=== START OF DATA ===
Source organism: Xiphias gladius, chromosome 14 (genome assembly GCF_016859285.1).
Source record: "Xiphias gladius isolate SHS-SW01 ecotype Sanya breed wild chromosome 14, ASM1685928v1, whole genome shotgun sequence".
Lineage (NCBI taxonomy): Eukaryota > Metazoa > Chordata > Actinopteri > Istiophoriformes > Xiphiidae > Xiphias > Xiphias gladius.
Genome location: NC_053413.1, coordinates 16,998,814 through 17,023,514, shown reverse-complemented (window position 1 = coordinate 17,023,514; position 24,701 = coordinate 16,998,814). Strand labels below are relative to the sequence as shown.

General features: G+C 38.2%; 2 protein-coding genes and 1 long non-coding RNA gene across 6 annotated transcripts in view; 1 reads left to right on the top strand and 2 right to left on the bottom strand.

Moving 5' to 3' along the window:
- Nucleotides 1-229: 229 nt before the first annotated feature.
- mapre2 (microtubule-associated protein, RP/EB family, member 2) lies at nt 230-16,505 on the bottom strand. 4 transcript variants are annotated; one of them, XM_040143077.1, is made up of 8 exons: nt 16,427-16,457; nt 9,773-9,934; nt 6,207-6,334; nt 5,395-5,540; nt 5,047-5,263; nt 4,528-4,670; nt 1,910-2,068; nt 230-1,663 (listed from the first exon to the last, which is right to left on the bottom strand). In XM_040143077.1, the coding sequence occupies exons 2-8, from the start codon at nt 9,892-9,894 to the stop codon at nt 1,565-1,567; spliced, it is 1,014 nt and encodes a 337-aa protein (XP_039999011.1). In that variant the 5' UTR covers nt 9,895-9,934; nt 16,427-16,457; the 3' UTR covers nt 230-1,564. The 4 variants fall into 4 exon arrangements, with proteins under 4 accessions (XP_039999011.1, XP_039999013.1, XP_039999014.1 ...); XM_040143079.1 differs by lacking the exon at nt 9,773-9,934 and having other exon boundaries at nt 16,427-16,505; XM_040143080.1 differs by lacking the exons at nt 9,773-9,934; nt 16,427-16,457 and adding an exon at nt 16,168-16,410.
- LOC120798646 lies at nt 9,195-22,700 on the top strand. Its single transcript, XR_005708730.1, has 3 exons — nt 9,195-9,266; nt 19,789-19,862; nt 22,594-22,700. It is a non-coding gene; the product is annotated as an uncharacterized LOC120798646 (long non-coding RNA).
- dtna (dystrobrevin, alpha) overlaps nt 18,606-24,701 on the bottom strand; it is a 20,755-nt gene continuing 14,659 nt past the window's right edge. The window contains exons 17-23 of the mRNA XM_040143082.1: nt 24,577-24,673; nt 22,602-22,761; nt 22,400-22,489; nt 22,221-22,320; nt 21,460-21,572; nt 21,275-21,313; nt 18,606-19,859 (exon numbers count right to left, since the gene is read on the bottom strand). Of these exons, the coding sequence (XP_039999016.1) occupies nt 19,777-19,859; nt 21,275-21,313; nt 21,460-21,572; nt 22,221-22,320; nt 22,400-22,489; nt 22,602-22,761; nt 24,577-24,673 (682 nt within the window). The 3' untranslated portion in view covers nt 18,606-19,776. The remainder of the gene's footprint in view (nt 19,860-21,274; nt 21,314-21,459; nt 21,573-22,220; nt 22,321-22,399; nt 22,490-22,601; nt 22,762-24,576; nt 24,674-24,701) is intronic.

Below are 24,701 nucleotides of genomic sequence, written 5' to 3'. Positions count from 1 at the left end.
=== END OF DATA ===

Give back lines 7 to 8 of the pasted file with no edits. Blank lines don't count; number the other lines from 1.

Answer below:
- Nucleotides 1-229: 229 nt before the first annotated feature.
- mapre2 (microtubule-associated protein, RP/EB family, member 2) lies at nt 230-16,505 on the bottom strand. 4 transcript variants are annotated; one of them, XM_040143077.1, is made up of 8 exons: nt 16,427-16,457; nt 9,773-9,934; nt 6,207-6,334; nt 5,395-5,540; nt 5,047-5,263; nt 4,528-4,670; nt 1,910-2,068; nt 230-1,663 (listed from the first exon to the last, which is right to left on the bottom strand). In XM_040143077.1, the coding sequence occupies exons 2-8, from the start codon at nt 9,892-9,894 to the stop codon at nt 1,565-1,567; spliced, it is 1,014 nt and encodes a 337-aa protein (XP_039999011.1). In that variant the 5' UTR covers nt 9,895-9,934; nt 16,427-16,457; the 3' UTR covers nt 230-1,564. The 4 variants fall into 4 exon arrangements, with proteins under 4 accessions (XP_039999011.1, XP_039999013.1, XP_039999014.1 ...); XM_040143079.1 differs by lacking the exon at nt 9,773-9,934 and having other exon boundaries at nt 16,427-16,505; XM_040143080.1 differs by lacking the exons at nt 9,773-9,934; nt 16,427-16,457 and adding an exon at nt 16,168-16,410.